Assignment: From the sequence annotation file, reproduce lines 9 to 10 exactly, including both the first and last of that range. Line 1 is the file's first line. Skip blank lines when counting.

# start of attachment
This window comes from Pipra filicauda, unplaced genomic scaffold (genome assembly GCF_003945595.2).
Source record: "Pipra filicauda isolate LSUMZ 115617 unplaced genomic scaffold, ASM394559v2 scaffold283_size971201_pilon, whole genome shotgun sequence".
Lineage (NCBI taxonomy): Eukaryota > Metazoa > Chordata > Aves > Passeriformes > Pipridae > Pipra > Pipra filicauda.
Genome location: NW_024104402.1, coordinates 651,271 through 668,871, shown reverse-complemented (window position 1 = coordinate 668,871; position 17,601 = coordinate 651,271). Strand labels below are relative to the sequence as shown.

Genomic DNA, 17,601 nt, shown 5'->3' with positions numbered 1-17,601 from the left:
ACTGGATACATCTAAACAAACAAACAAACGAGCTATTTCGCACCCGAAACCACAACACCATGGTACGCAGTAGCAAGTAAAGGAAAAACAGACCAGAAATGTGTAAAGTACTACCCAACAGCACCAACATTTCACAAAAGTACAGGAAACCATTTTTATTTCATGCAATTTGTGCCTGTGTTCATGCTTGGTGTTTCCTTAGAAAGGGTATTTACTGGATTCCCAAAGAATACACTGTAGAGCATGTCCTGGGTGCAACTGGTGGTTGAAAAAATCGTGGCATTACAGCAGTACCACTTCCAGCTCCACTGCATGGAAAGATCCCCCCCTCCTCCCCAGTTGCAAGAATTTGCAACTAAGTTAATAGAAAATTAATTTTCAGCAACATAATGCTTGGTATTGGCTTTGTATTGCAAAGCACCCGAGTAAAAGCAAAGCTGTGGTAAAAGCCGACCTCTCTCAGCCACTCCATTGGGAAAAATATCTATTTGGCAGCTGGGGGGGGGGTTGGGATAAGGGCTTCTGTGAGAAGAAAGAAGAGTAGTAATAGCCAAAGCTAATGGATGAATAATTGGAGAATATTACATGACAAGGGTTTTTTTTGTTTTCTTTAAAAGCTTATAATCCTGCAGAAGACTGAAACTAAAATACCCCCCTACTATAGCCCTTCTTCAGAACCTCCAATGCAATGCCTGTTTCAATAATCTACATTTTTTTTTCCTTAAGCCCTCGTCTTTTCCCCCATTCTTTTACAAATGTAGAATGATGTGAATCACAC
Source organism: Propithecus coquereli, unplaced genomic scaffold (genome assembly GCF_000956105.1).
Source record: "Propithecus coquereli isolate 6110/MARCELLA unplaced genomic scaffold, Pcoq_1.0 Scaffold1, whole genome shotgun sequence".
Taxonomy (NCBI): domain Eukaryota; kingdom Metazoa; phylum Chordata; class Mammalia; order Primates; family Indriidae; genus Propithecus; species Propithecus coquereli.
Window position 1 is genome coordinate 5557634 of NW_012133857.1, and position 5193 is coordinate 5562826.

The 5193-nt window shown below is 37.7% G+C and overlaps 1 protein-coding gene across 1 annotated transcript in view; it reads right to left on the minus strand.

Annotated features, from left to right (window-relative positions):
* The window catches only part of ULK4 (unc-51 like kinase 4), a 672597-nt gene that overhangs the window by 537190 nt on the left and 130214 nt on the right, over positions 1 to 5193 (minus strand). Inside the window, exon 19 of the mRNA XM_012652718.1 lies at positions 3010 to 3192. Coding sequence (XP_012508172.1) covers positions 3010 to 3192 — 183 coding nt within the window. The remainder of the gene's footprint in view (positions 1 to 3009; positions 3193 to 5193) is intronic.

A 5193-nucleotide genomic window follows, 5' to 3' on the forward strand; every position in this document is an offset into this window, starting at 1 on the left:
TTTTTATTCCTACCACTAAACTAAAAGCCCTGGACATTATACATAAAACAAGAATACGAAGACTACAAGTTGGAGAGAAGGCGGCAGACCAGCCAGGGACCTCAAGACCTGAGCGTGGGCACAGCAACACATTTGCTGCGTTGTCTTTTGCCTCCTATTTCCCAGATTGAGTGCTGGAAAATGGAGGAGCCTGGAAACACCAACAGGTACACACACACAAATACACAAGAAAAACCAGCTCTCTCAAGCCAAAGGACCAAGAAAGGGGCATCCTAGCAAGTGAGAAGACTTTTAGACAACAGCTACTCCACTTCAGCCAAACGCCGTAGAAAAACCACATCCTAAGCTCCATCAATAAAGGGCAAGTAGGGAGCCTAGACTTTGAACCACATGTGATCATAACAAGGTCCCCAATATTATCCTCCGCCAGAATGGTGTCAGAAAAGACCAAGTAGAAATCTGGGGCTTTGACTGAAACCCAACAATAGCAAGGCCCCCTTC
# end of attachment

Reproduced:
Taxonomy (NCBI): domain Eukaryota; kingdom Metazoa; phylum Chordata; class Mammalia; order Primates; family Indriidae; genus Propithecus; species Propithecus coquereli.
Window position 1 is genome coordinate 5557634 of NW_012133857.1, and position 5193 is coordinate 5562826.